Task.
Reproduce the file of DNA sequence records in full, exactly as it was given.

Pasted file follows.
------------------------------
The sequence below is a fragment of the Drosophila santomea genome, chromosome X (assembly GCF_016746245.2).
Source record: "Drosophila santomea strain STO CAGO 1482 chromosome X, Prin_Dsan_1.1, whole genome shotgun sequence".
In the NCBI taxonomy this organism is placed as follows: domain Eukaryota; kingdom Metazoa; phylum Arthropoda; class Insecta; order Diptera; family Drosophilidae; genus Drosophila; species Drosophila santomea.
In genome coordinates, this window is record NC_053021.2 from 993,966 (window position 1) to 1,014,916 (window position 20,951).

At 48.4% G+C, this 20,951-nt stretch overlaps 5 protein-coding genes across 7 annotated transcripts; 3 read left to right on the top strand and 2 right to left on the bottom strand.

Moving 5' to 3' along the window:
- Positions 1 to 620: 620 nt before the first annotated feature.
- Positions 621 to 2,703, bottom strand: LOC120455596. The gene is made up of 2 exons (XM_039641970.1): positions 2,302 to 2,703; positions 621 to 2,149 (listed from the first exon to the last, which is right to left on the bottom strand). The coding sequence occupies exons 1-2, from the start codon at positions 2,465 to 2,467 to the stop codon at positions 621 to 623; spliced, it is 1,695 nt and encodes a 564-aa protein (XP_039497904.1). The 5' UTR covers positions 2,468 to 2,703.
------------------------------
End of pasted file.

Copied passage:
The sequence below is a fragment of the Drosophila santomea genome, chromosome X (assembly GCF_016746245.2).
Source record: "Drosophila santomea strain STO CAGO 1482 chromosome X, Prin_Dsan_1.1, whole genome shotgun sequence".
In the NCBI taxonomy this organism is placed as follows: domain Eukaryota; kingdom Metazoa; phylum Arthropoda; class Insecta; order Diptera; family Drosophilidae; genus Drosophila; species Drosophila santomea.
In genome coordinates, this window is record NC_053021.2 from 993,966 (window position 1) to 1,014,916 (window position 20,951).

At 48.4% G+C, this 20,951-nt stretch overlaps 5 protein-coding genes across 7 annotated transcripts; 3 read left to right on the top strand and 2 right to left on the bottom strand.

Moving 5' to 3' along the window:
- Positions 1 to 620: 620 nt before the first annotated feature.
- Positions 621 to 2,703, bottom strand: LOC120455596. The gene is made up of 2 exons (XM_039641970.1): positions 2,302 to 2,703; positions 621 to 2,149 (listed from the first exon to the last, which is right to left on the bottom strand). The coding sequence occupies exons 1-2, from the start codon at positions 2,465 to 2,467 to the stop codon at positions 621 to 623; spliced, it is 1,695 nt and encodes a 564-aa protein (XP_039497904.1). The 5' UTR covers positions 2,468 to 2,703.